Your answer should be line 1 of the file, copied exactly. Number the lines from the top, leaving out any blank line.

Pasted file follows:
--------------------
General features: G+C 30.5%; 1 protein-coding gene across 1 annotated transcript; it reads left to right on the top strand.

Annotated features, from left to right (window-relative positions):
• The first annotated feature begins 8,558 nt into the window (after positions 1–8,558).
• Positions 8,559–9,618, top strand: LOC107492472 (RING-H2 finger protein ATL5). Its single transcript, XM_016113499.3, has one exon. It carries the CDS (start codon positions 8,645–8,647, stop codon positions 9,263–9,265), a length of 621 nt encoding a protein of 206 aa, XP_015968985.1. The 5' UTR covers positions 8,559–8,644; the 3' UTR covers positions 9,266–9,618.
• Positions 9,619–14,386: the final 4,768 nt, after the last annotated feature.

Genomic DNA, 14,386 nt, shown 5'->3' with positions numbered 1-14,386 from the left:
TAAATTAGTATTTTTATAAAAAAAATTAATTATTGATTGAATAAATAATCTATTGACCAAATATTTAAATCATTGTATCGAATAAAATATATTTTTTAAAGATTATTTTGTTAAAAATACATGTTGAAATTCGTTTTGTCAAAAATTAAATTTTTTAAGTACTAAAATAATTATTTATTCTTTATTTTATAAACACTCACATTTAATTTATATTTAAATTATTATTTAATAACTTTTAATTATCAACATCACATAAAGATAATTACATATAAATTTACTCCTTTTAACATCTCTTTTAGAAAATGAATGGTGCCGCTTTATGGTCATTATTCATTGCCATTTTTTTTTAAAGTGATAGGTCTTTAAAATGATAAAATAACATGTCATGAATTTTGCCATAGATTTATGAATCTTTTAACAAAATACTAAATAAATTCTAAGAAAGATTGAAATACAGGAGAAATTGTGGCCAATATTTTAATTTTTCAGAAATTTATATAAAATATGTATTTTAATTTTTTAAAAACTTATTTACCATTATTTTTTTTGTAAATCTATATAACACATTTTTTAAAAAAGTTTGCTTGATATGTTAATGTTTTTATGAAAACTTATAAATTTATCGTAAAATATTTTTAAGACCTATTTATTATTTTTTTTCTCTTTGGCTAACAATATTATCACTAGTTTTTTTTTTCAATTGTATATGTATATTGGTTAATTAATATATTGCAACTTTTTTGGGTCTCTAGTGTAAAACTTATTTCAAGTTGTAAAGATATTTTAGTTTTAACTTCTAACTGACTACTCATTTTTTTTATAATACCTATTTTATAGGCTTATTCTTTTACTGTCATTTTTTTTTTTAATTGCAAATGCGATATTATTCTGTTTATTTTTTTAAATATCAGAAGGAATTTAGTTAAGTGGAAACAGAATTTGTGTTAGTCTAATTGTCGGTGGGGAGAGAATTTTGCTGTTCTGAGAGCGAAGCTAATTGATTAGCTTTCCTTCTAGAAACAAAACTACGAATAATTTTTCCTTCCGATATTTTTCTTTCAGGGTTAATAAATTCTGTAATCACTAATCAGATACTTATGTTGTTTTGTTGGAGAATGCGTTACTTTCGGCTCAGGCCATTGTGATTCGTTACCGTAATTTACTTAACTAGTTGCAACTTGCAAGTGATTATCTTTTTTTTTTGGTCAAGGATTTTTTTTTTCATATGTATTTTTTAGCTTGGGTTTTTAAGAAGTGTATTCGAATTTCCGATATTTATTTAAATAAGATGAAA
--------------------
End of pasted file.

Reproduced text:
General features: G+C 30.5%; 1 protein-coding gene across 1 annotated transcript; it reads left to right on the top strand.